Present Perfect Continuous
I have been journeying
you have been journeying
he/she/it has been journeying
we have been journeying
you have been journeying
they have been journeying
Future Perfect Continuous
I will have been journeying
you will have been journeying
he/she/it will have been journeying
we will have been journeying
you will have been journeying
they will have been journeying
Past Perfect Continuous
I had been journeying
you had been journeying
he/she/it had been journeying
we had been journeying
you had been journeying
they had been journeying
I would journey
you would journey
he/she/it would journey
we would journey
you would journey
they would journey
Past Conditional
I would have journeyed
you would have journeyed
he/she/it would have journeyed
we would have journeyed
you would have journeyed
they would have journeyed
Collins English Verb Tables © HarperCollins Publishers 2011
ThesaurusAntonymsRelated WordsSynonymsLegend:
Noun1.journey - the act of traveling from one place to anotherjourney - the act of traveling from one place to another
travel, traveling, travelling - the act of going from one place to another; "he enjoyed selling but he hated the travel"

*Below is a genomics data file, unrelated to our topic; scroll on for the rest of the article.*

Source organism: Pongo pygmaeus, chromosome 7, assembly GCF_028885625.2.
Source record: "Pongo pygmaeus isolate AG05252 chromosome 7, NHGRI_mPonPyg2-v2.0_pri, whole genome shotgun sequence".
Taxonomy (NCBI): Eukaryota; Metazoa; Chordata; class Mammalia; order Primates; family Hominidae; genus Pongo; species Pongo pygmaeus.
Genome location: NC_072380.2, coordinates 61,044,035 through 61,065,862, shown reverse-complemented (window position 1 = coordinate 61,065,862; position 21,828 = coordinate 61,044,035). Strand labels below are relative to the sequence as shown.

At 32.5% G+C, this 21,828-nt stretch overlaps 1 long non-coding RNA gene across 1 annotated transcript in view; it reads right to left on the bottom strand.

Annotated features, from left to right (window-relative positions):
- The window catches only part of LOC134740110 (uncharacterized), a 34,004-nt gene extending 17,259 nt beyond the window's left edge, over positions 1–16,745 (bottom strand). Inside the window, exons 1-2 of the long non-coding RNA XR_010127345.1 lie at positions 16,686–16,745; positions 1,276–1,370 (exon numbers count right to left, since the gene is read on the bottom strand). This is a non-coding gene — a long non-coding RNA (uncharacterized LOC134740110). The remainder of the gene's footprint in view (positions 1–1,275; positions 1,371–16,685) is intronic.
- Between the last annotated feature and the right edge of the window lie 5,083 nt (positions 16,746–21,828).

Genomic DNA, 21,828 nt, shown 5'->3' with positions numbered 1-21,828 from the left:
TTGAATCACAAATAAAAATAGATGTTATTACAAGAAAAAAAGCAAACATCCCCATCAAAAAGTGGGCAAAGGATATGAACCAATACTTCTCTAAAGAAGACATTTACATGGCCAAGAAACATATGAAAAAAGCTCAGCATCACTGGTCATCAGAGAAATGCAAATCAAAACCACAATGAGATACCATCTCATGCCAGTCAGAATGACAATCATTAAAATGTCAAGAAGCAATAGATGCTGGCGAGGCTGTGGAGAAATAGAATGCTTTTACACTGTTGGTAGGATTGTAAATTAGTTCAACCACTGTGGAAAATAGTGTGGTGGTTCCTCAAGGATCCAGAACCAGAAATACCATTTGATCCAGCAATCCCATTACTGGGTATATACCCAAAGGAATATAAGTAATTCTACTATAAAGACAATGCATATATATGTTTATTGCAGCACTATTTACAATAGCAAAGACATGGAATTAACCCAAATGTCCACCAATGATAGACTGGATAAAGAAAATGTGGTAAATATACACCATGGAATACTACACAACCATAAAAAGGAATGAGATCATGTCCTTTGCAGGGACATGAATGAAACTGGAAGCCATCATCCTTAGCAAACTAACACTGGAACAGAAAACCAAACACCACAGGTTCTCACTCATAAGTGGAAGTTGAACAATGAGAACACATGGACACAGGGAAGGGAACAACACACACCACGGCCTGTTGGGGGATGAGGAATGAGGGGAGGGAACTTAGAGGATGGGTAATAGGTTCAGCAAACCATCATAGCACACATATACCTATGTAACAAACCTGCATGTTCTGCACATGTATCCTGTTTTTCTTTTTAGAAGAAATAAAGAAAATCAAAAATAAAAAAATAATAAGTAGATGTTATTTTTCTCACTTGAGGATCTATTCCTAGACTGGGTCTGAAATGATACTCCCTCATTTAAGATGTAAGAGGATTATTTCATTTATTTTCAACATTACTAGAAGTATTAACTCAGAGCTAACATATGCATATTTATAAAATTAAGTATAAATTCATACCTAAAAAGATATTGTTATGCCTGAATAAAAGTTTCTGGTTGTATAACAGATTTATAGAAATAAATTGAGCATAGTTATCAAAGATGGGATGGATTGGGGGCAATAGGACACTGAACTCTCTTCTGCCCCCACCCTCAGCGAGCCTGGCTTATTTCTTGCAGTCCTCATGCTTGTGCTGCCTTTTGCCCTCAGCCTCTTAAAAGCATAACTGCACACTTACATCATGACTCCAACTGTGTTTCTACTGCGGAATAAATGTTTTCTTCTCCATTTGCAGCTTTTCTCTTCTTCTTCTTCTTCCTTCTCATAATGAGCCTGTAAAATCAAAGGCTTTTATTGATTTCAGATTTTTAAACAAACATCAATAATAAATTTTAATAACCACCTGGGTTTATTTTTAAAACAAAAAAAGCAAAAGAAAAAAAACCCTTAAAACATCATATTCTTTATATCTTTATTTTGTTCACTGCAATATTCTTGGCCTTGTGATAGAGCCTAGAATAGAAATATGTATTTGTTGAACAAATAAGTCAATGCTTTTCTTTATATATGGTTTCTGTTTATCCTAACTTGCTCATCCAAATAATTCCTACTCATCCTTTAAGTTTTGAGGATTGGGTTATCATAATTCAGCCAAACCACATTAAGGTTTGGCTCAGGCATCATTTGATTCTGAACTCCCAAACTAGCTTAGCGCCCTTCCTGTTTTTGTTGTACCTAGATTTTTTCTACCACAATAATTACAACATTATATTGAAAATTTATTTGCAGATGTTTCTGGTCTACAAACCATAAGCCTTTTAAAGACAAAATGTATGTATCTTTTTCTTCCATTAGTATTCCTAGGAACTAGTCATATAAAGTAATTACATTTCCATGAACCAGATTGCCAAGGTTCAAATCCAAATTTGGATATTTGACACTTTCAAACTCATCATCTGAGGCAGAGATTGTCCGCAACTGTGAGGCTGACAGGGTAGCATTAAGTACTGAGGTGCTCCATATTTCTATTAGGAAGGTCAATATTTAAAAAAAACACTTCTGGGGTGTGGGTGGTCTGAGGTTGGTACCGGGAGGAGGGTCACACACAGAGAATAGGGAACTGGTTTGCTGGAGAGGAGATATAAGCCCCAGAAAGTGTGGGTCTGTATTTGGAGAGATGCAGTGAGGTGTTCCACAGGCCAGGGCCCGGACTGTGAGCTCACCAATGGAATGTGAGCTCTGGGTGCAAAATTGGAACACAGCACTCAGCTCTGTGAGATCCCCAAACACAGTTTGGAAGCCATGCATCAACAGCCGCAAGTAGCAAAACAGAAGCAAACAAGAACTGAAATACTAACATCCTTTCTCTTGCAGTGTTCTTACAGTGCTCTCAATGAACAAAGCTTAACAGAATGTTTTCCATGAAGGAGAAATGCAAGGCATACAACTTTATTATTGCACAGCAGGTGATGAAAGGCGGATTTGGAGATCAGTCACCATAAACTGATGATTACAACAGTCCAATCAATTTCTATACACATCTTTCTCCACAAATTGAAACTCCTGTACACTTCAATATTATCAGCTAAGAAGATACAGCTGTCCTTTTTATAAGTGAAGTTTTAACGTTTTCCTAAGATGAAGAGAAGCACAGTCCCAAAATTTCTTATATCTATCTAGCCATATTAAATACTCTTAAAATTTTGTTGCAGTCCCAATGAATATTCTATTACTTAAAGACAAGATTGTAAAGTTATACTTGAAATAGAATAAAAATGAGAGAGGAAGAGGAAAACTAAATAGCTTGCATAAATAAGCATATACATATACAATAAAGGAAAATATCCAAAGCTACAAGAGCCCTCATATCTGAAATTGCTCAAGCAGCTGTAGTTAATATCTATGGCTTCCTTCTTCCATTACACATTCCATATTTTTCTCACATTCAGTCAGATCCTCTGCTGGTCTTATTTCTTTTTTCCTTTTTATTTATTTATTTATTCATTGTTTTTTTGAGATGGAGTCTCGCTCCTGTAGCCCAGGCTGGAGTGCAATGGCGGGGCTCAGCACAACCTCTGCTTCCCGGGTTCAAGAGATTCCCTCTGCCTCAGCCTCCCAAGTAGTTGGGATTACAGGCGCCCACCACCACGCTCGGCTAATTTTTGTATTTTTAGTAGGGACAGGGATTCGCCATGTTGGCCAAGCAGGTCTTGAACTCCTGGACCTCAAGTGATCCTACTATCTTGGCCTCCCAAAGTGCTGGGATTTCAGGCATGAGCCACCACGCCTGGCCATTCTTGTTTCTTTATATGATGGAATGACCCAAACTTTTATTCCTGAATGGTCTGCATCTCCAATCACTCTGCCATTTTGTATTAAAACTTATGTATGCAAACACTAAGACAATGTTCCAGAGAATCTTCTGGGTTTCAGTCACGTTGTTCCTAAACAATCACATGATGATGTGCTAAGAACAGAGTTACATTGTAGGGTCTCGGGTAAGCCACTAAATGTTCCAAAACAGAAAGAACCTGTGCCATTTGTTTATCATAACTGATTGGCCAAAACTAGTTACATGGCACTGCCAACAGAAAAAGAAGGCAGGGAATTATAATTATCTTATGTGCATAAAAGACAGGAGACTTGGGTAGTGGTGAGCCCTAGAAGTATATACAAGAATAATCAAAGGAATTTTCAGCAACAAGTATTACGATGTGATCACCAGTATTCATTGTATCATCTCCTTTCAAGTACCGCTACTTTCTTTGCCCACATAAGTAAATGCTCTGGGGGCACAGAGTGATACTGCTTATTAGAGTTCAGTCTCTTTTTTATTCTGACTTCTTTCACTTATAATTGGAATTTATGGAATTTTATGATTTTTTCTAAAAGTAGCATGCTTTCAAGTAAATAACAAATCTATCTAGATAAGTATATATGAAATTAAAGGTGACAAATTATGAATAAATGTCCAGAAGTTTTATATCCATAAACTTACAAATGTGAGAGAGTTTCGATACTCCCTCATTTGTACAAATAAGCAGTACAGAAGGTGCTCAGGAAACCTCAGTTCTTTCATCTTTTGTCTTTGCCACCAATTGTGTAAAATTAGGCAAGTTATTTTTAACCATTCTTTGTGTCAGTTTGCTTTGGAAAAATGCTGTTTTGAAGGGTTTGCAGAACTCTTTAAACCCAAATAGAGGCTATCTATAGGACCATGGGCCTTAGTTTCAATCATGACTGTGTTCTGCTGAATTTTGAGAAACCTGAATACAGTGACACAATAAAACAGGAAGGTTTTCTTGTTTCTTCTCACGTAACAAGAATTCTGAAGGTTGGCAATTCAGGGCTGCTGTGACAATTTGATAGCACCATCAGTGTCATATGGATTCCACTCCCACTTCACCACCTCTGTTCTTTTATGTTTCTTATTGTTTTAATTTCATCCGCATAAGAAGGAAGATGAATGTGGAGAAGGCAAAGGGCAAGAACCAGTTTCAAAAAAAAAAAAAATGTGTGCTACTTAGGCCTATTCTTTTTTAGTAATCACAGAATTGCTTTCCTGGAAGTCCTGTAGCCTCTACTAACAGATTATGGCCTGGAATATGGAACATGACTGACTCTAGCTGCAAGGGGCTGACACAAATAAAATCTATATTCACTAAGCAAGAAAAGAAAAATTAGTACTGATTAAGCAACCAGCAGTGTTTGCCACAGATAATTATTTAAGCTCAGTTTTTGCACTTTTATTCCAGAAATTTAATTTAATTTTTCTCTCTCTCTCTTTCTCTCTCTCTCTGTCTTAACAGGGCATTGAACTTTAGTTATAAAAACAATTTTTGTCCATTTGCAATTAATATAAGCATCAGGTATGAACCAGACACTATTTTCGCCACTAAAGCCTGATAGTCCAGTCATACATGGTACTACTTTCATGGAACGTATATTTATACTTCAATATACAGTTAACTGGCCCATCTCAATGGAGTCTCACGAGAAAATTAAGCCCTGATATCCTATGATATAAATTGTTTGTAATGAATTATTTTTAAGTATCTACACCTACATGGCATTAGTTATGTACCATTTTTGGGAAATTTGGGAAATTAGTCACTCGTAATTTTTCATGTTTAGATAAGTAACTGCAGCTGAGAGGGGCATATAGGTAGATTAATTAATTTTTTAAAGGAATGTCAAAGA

stage, leg - a section or portion of a journey or course; "then we embarked on the second stage of our Caribbean cruise"
commute - a regular journey of some distance to and from your place of work; "there is standing room only on the high-speed commute"
ride, drive - a journey in a vehicle (usually an automobile); "he took the family for a drive in his new car"
long haul - a journey over a long distance; "it's a long haul from New York to Los Angeles"
mush - a journey by dogsled
odyssey - a long wandering and eventful journey
trip - a journey for some purpose (usually including the return); "he took a trip to the shopping center"
transit, passage - a journey usually by ship; "the outward passage took 10 days"
expedition - a journey organized for a particular purpose
excursion, digression - wandering from the main path of a journey
schlep, shlep - a tedious or difficult journey
trek - a journey by ox wagon (especially an organized migration by a group of settlers)
tour, circuit - a journey or route all the way around a particular place or area; "they took an extended tour of Europe"; "we took a quick circuit of the park"; "a ten-day coach circuit of the island"
pilgrimage, pilgrim's journey - a journey to a sacred place